We could all use a little less stress in our lives, am I right? Between everyday work stress to maintaining relationships, navigating social engagements and wrangling the kids stress, there’s more than enough stress to go around. Luckily, there are ways to ease your stress levels if you set your mind to it.
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Clinical psychologist Adam Borland, PsyD, explains how stress works and healthy ways we can help manage stress before it gets out of control.
What is stress?
Stress is your body’s response to a challenge or demand. Everyone experiences stress, which can be triggered by a range of events, from small daily hassles to major changes like a divorce or job loss. The stress response includes physical components like an elevated heart rate and blood pressure, thoughts and personal beliefs about the stressful event, and emotions, including fear and anger.
“Although we often think of it as being negative, stress can also come from positive changes in your life, like getting a promotion at work or having a new baby,” says Dr. Borland.
How can we handle stress in healthy ways?
Stress serves an important purpose — it enables us to respond quickly to threats and avoid danger. But lengthy exposure to stress may lead to mental health difficulties like anxiety and depression, or increased physical health problems.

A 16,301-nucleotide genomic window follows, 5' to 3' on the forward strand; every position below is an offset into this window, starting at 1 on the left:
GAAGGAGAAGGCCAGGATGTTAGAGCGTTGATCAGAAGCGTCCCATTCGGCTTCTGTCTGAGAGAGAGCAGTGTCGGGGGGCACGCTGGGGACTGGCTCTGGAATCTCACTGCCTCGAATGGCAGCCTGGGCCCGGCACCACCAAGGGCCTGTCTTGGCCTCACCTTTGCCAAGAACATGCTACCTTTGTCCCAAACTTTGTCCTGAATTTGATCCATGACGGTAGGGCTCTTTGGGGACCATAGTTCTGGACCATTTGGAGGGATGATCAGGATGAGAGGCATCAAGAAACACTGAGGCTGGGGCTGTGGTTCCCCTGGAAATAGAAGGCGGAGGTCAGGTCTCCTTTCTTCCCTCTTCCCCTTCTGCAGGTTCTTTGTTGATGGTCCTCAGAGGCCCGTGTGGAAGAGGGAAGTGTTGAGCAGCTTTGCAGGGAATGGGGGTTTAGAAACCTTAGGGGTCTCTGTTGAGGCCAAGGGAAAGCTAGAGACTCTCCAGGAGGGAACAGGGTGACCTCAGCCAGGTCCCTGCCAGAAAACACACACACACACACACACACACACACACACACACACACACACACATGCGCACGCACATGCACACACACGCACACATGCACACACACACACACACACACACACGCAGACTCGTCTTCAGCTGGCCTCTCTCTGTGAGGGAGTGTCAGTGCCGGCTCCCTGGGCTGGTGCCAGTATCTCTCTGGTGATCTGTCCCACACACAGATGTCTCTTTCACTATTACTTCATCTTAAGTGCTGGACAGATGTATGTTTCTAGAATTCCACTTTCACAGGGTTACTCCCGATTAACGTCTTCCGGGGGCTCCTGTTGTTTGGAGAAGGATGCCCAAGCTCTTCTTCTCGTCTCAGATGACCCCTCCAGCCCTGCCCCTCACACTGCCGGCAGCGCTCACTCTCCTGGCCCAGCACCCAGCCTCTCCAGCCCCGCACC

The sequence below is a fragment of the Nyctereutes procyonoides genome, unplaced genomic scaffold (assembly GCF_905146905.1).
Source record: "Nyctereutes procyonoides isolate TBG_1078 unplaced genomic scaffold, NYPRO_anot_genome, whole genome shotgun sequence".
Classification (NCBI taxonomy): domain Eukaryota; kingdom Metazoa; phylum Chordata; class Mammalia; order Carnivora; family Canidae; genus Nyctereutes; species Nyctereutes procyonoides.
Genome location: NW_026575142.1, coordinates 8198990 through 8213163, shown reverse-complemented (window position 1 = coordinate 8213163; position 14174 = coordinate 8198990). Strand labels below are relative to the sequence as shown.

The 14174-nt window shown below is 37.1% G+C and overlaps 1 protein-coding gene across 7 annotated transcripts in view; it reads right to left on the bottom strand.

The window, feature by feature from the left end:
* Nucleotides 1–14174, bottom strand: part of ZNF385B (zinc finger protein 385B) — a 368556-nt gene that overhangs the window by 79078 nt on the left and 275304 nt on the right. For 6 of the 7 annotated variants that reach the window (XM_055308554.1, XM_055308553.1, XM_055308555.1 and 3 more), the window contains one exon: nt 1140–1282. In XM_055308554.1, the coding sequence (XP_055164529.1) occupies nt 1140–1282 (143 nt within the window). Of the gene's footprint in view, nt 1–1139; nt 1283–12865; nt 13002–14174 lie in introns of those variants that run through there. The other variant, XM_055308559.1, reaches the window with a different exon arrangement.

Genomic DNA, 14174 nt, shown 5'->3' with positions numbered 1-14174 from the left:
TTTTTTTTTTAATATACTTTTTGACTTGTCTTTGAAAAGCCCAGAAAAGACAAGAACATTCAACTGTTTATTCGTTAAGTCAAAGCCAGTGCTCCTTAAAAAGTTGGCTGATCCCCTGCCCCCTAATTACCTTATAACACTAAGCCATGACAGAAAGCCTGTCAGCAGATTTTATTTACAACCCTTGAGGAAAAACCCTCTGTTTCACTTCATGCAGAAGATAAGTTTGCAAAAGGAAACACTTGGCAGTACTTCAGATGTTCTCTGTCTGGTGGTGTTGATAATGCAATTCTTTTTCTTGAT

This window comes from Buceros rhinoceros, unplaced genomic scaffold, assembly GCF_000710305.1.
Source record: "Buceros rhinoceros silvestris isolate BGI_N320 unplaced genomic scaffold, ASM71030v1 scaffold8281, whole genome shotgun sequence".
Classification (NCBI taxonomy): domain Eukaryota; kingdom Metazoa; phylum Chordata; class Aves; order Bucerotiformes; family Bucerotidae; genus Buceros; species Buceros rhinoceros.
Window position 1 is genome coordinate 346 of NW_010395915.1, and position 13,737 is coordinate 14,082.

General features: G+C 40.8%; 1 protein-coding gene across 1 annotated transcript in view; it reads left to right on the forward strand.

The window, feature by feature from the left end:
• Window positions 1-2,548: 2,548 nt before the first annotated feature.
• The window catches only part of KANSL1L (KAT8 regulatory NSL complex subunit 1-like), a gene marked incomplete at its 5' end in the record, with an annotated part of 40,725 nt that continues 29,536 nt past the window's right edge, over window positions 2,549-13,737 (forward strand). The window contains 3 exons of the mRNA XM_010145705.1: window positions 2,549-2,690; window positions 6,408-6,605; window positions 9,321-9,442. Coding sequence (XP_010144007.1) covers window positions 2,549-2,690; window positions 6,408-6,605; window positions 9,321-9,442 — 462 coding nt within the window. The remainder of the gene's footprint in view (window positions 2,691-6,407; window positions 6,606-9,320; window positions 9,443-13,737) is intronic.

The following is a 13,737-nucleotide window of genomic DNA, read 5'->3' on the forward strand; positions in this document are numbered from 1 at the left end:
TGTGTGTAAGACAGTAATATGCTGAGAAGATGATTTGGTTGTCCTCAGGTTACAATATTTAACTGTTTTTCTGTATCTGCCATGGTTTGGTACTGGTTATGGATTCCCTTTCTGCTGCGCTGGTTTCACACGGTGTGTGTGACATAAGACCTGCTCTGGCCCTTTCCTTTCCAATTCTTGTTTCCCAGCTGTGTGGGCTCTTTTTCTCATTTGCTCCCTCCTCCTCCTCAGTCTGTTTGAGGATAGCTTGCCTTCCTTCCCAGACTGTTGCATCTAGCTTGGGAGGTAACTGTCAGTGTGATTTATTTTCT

“A large body of research suggests that increased stress levels interfere with your ability to deal with physical illness,” says Dr. Borland. “While no one can avoid all stress, you can work to handle it in healthy ways that increase your potential to recover.”
1. Eat and drink to optimize your health
Some people try to reduce stress by drinking alcohol or eating too much. These actions may seem to help in the moment, but actually may add to stress in the long run. Caffeine also can compound the effects of stress. While consuming a healthy, balanced diet can help combat stress.
2. Exercise regularly
In addition to having physical health benefits, exercise has been shown to be a powerful stress reliever. Consider noncompetitive aerobic exercise, strengthening with weights or movement activities like yoga or Tai Chi, and set reasonable goals for yourself. Aerobic exercise has been shown to release endorphins — natural substances that help you feel better and maintain a positive attitude.
3. Stop using tobacco and nicotine products
People who use nicotine often refer to it as a stress reliever. However, nicotine actually places more stress on your body by increasing physical arousal and reducing blood flow and breathing. Plus, it can worsen chronic pain, so if you’re experiencing prolonged tension and body aches, smoking won’t help.
4. Study and practice relaxation techniques
Taking the time to relax every day helps manage stress and protect your body from the effects of stress. You can choose from a variety of techniques, such as deep breathing, guided imagery, progressive muscle relaxation, and mindfulness meditation. Many online and smartphone apps provide guidance on these techniques. Although some require purchase costs, many are available free of charge.
5. Reduce triggers of stress
If you’re like most people, your life may be filled with too many demands and too little time. For the most part, these demands are ones we’ve chosen. But you can free up time by practicing time-management skills like asking for help when it’s appropriate, setting priorities, pacing yourself and reserving time to take care of yourself.